Because of an editing error, this column did not appear in its entirety in some editions of Sunday's Pantagraph.
'Tis the season for holiday basketball tournaments and they don't get any better than the ones in Central Illinois.
Basketball fans can get their appetites satisfied with a daily smorgasboard of boys and girls tournaments in the area, beginning Monday with the Prairie Central Hawk Classic in Fairbury and ending with the Bloomington-Normal State Farm Classic at Illinois Wesleyan's Shirk Center.
But, without a doubt, the best and most prestigious event occurs annually at Pontiac where the townspeople have been supporting a tournament since 1926. It has the distinction of being the oldest original high school tournament in the United States.
That's right, the United States.
Little did Don Cash Seaton know the legacy he was starting when he assembled 16 teams from different parts of the state to play in a tournament. The Pontiac coach viewed it as an opportunity to keep his players in shape over the holiday season.
Only the tournament at Princeville has had a longer continuous run at 77 years and that is because Pontiac did not hold a tournament for five years (1942 through 1946) because of World War II.
University High School defeated Cornell, 12-10, in the first tournament, which celebrates its 75th anniversary this year. Tournament officials will honor various coaches and players throughout the event, which runs Wednesday through Friday.
"I doubt he (Seaton) thought anything about longevity when he started the tournament," said Roger Tuttle, who has the distinction of having served the longest tenure as the event's manager with 18 years of service. "He saw it as an opportunity to bring together teams from different parts of the state and see different styles of play."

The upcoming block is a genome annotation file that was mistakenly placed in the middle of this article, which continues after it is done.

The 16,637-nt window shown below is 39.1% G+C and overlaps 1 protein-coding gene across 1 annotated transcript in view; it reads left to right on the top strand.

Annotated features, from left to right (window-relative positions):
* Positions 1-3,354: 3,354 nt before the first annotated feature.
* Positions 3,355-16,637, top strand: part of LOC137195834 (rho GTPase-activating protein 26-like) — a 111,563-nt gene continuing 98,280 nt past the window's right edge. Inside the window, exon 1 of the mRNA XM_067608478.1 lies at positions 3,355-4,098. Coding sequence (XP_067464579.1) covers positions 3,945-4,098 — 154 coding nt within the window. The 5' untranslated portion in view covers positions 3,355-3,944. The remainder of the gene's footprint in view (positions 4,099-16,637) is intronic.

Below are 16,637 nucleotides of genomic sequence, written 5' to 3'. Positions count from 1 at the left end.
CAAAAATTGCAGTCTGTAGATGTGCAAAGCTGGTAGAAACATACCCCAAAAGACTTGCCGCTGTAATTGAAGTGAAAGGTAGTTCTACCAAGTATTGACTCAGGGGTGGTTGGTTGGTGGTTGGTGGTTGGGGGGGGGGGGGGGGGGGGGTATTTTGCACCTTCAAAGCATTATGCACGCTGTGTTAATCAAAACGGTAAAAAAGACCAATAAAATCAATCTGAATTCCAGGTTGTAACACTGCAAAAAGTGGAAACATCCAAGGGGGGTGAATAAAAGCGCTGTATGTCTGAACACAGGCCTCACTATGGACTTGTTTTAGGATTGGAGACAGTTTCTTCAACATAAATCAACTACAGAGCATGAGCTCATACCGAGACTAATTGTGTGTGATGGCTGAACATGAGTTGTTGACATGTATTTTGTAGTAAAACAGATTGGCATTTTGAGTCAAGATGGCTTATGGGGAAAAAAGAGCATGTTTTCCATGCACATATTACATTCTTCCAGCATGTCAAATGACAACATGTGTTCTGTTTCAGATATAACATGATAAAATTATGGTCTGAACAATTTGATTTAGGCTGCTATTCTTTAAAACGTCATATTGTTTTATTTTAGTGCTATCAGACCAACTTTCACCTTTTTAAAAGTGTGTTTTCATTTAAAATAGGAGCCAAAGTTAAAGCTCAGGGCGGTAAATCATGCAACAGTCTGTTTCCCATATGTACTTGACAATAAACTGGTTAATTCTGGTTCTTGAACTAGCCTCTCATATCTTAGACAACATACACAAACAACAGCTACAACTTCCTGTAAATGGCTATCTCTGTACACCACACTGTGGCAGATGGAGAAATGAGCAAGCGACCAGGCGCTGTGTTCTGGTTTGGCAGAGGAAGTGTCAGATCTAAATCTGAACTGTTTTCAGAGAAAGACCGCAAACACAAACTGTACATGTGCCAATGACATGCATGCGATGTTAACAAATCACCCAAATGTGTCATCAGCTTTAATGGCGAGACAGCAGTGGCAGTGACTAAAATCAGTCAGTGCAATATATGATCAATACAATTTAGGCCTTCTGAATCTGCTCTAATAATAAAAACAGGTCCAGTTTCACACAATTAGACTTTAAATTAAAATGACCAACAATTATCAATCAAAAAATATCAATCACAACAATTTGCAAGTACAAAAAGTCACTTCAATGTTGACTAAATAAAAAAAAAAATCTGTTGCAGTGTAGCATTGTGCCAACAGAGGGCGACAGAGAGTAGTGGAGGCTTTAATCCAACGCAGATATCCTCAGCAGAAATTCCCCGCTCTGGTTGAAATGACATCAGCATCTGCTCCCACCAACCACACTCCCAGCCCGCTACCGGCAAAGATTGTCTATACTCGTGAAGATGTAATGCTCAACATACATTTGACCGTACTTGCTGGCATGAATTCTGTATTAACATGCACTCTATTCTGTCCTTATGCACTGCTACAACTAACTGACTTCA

North to south, east to west
At no other holiday tournament around the state can coaches, players and fans see such a wide array of teams that have ranged in distance from as far north as Waukegan to the southern most point of the state as Cairo, and from Danville to the east to Quincy in the west.
"Coaches have always told us they like to come here because they get the opportunity, with a few rare exceptions, to play teams they wouldn't normally get to play any other time unless it's in the state tournament," said Tuttle. "They like to see how they match up with other teams around the state."
Fans can't find many tournaments as inexpensive as Pontiac either. Season tickets cost $35 for 26 games (roughly $1.35 per game) and the format is simple.
The national anthem is played before the start of the morning session each day (either 8 a.m. or 9 a.m.), then fans are treated to a continuous flow of basketball until 11 p.m., with very little interruption between games. Starting lineups and player introductions aren't a part of the program.
Obviously, the tournament has deep roots and a rich history.
There have been 182 teams to participate in the tournament's 1,775 games. But only three - Centralia, Quincy and Peoria Manual - have been able to retire the championship Century Bowl, the traveling trophy that is awarded to the winning team and housed in its trophy case for one year. A team must win three consecutive tournaments to retire the hardware.